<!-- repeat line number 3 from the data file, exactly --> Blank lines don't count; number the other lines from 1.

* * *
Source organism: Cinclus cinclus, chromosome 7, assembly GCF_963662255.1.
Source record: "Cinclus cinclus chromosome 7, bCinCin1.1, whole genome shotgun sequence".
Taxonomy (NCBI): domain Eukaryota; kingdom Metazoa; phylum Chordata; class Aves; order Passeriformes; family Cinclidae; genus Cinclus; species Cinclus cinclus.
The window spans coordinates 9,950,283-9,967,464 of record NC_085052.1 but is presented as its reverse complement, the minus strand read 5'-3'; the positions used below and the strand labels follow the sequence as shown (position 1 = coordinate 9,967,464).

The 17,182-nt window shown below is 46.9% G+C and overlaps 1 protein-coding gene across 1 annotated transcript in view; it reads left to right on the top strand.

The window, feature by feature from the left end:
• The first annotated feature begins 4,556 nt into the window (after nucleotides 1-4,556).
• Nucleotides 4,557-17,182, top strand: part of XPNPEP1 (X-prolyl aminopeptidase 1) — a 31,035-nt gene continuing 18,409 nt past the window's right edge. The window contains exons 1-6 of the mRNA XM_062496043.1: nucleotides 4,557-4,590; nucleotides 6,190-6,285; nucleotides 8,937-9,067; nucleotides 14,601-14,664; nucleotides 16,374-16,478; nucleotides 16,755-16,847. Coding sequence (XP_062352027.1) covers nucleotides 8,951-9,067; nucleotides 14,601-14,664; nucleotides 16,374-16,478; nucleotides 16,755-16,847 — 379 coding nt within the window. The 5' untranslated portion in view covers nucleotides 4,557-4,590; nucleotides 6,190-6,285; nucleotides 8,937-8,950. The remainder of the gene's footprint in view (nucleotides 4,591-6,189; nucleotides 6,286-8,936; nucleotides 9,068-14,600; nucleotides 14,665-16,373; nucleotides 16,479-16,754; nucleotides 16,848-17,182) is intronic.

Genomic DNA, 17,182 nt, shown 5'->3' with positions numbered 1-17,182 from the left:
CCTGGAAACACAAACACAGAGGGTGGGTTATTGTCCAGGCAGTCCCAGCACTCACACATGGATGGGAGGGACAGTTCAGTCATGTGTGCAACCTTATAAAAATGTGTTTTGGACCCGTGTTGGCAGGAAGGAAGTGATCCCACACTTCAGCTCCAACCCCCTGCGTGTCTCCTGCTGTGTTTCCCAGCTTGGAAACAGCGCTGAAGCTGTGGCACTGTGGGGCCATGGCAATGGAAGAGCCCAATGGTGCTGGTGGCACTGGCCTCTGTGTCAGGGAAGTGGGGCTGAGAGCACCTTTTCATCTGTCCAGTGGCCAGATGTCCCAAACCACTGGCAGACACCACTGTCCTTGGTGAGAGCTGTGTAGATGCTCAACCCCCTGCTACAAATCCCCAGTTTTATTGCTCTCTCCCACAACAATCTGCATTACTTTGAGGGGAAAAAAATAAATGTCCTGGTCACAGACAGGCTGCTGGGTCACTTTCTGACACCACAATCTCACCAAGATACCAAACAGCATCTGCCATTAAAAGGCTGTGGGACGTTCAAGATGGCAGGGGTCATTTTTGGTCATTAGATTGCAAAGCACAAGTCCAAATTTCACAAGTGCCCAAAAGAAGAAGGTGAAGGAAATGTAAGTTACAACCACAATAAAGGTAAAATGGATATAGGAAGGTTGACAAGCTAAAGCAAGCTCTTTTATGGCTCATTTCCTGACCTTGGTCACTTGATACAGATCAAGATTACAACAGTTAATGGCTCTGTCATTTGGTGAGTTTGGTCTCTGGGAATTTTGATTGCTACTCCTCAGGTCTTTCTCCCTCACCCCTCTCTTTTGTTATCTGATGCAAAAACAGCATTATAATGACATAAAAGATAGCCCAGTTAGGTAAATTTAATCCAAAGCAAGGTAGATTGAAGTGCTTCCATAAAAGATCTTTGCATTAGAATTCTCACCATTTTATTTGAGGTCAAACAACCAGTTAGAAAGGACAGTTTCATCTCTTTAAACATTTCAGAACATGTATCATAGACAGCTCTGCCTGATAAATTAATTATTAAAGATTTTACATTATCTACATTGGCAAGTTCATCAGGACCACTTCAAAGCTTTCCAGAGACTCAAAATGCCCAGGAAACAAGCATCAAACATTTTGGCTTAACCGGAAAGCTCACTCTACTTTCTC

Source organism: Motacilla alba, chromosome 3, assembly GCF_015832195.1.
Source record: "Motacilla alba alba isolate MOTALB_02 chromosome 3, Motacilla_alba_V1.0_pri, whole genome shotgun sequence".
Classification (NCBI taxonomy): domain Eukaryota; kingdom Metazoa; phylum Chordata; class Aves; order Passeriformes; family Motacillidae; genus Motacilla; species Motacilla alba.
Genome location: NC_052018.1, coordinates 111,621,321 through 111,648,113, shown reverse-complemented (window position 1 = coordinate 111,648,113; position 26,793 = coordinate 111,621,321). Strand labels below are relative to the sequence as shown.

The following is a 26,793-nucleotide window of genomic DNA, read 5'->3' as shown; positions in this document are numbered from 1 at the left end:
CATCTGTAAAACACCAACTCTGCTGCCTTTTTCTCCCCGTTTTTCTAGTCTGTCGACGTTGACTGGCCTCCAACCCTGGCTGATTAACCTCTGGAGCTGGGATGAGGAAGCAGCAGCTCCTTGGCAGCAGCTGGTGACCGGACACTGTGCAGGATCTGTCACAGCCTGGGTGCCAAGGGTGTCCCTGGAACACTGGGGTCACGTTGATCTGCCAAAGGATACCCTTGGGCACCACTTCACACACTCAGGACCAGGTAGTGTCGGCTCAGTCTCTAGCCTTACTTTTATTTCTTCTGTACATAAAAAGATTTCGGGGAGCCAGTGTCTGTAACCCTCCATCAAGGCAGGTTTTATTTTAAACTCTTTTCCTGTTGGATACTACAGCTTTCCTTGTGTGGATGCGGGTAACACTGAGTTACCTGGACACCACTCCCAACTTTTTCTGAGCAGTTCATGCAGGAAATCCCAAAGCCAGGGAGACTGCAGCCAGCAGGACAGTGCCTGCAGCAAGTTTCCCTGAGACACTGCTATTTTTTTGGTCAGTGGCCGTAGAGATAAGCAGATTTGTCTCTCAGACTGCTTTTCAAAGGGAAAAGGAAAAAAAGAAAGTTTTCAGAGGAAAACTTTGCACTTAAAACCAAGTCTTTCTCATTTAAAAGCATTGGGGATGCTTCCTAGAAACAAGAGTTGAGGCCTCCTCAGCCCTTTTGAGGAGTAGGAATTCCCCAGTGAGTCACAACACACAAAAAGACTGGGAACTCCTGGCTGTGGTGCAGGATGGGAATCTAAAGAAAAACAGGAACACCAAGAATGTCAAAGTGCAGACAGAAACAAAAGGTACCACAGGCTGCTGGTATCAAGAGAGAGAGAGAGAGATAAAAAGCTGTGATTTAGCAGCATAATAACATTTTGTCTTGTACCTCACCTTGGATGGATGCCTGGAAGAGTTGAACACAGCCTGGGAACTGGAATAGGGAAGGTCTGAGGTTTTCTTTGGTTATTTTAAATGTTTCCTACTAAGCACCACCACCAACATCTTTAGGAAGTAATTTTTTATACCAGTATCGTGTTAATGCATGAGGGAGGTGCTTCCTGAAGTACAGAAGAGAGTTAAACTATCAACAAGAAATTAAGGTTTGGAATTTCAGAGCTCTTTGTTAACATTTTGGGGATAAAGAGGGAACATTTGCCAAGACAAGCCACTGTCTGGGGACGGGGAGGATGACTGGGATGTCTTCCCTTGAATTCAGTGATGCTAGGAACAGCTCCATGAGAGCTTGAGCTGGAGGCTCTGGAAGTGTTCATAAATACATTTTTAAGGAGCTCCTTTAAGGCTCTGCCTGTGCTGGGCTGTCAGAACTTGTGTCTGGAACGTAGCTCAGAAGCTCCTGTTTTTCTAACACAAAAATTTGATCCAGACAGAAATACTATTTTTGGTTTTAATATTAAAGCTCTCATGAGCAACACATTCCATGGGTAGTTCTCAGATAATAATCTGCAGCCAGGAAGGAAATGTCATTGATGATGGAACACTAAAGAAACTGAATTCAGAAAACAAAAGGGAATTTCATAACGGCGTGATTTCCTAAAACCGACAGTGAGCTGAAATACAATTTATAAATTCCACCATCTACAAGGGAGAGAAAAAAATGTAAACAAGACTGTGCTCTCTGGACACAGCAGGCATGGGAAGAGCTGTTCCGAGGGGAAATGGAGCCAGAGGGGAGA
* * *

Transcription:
Taxonomy (NCBI): domain Eukaryota; kingdom Metazoa; phylum Chordata; class Aves; order Passeriformes; family Cinclidae; genus Cinclus; species Cinclus cinclus.